"This gives a clear and definite end to the debt by structuring the loan so it is affordable in one pot – although it doesn't tackle his propensity to rack up debt and Jonathan must be aware of the disadvantages."
Saving for a rainy day
Once his debt has been reduced or wiped out, he can set aside money for an "emergency fund" for use should he need it.
A cash individual savings account is the sensible option for this, allowing interest to build up tax-free with an annual allowance of £5,640 for the 2012-13 tax year.
If he is disciplined, there is every chance he has the potential to build up a deposit to buy a property later down the line, stress the advisers, as his salary should increase as his career progresses.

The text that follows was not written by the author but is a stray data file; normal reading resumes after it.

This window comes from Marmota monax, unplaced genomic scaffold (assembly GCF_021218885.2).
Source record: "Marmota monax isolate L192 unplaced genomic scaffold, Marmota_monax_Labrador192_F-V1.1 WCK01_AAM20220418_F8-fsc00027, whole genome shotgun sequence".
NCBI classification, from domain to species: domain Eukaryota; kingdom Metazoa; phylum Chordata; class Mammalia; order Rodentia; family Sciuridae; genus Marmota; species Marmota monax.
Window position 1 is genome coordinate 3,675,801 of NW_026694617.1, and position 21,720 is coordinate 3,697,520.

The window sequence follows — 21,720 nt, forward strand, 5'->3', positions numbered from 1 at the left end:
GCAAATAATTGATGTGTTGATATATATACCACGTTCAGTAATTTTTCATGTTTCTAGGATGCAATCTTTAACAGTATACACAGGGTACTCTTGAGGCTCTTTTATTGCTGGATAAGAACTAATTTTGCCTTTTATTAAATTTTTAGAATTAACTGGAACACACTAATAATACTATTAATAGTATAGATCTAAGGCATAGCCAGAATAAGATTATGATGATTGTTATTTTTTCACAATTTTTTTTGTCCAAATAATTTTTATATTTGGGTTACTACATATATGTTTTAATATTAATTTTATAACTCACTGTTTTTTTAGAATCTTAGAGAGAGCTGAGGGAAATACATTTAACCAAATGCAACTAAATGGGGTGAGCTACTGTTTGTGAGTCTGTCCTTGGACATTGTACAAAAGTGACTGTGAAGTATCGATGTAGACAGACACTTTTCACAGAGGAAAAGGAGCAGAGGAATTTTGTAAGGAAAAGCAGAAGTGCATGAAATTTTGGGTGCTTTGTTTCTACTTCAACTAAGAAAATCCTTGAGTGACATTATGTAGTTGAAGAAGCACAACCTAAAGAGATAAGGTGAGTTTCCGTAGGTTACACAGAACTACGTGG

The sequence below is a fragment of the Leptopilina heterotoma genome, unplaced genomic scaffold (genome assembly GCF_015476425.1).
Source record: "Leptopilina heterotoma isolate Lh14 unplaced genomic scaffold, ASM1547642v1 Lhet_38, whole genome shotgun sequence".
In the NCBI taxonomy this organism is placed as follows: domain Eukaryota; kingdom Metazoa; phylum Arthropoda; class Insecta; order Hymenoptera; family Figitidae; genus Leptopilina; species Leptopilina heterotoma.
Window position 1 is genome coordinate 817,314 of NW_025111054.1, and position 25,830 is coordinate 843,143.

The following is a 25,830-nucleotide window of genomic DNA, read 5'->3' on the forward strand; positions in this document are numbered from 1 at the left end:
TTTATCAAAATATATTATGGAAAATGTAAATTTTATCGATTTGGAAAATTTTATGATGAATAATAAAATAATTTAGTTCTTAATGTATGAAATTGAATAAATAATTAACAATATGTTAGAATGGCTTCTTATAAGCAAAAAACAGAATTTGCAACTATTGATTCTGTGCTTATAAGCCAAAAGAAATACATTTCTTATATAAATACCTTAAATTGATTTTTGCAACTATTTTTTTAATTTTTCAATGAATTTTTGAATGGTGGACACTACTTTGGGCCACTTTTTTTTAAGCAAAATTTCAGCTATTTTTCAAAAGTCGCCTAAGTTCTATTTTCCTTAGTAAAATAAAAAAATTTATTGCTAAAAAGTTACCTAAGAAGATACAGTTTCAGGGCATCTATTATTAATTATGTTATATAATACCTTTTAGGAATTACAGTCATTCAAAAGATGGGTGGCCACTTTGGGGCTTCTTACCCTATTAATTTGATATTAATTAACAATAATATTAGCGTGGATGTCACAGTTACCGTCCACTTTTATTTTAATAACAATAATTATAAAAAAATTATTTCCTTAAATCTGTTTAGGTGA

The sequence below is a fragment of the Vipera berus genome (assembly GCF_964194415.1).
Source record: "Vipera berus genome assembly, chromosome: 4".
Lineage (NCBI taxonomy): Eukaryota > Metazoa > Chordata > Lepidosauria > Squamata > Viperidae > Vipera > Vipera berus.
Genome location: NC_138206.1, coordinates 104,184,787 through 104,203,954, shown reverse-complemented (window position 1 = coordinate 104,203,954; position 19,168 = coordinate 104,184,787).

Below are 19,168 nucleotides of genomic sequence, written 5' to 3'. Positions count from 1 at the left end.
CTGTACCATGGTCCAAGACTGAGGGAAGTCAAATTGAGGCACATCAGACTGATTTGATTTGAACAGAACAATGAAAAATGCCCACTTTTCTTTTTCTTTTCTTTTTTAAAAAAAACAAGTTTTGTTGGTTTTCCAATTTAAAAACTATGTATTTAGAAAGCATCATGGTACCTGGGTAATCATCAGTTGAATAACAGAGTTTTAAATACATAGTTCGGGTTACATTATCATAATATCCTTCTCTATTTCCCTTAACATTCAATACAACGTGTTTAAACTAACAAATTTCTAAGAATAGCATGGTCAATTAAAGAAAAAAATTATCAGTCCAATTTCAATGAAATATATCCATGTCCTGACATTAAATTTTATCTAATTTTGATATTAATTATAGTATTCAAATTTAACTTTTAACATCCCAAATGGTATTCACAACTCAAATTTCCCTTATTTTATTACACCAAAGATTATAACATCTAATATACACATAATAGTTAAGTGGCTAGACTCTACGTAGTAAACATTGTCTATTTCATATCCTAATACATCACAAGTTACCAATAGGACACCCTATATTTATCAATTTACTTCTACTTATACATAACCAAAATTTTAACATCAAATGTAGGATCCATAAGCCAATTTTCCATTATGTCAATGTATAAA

As Jonathan approaches 30, he should consider pension planning.
With a bleak, economic landscape and rising financial pressures to contend with, this should be a priority. People are living longer and enjoying a lengthy retirement – so the earlier he starts, the better.
"Jonathan is late in starting to save for his retirement," says Mr Evans. "Small amounts now will be easier to manage, and, of course, he will then have a longer period over which his money will be able grow.
"I would encourage him to start saving as soon as possible."
Despite no access to an employer scheme, he may wish to contribute to a low-cost, personal pension rather than wait for auto-enrolment. This will be phased in from October, and companies with the largest number of employees will be first. The employee will pay 4 per cent of their salary and the employer 3 per cent, in addition contributions will attract 1 per cent tax relief.
While the details are still emerging, Mr Evans said we know that by the end of 2016 Jonathan should be able to join a company pension scheme – but he may not want to wait that long.